Oral Presentation Society of Environmental Toxicology and Chemistry Australasia 2021

Sorption behaviour of per- and polyfluoroalkyl substances (PFAS) as affected by the properties of coastal estuarine sediments (#76)

Divina Navarro 1 , Danielle Oliver 1 , Jeff Baldock 1 , Stuart Simpson 2 , Rai Kookana 1
  1. CSIRO, Urrbrae, SA, Australia
  2. CSIRO, Lucas Heights, NSW, Australia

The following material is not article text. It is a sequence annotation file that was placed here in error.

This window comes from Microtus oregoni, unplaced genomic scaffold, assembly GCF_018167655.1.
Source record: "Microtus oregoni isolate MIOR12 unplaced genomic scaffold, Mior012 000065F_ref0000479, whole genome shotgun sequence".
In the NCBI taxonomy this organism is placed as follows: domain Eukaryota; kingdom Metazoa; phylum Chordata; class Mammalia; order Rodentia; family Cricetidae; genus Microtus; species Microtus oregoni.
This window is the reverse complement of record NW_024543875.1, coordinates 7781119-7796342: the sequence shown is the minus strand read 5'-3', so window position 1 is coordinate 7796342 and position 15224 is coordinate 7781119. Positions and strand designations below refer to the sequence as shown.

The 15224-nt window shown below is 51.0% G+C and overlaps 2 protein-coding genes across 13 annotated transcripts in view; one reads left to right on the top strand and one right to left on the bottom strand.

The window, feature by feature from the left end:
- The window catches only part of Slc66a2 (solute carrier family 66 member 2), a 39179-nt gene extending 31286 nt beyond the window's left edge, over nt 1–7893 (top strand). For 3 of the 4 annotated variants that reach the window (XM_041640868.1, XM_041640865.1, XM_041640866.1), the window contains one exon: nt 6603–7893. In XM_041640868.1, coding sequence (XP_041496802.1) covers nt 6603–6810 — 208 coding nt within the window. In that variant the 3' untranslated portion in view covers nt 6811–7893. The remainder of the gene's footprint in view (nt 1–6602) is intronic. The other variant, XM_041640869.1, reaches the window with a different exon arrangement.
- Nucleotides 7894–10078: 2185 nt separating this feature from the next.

The widespread use of perfluoroalkyl substances (PFAS) and their persistence in the environment means PFAS concentrations from past and current uses have resulted in increasing levels of environmental contamination. However, despite their long use, the understanding of their risks and over-all behaviour in the environment is still quite poor. This study investigated the sorption-desorption behaviour of three of the most commonly detected PFAS in the environment, perfluorooctane sulfonic acid (PFOS), perfluorooctanoic acid (PFOA) and perfluorohexane sulfonic acid (PFHxS), in 19 coastal sediments. Sediment-water partitioning values (Kd) were evaluated to determine properties that are important in controlling their sorption. The median average (n=19) Kd value found for PFOS (30.4 L/kg) was 8 times higher than for PFOA (3.3 L/kg) and PFHxS (2.8 L/kg).  Results revealed significant linear relationships between Kd and organic carbon (OC) content of sediments with r2 values ranging from 0.87 to 0.91. These trends were consistent with subsequent desorption experiments on 5 sediments, where the amount of PFAS leached decreased with increasing OC content of the sediment. Generally, the greatest desorption of PFAS occurred in the first 24 h following contact with PFAS-free seawater. The amount of PFAS desorbed ranged from 33% to 91% for PFOA and 43% to 116% for PFHxS, whilst the amount of PFOS desorbed was lower and had a wider range across sediments (9-69% 24 h desorption). Over-all, the results highlight the importance of OC in keeping PFOS, PFOA and PFHxS retained in sediments, with high salinity environments appearing to be beneficial for contaminated sediments such that release of these PFAS to the aquatic environment is limited.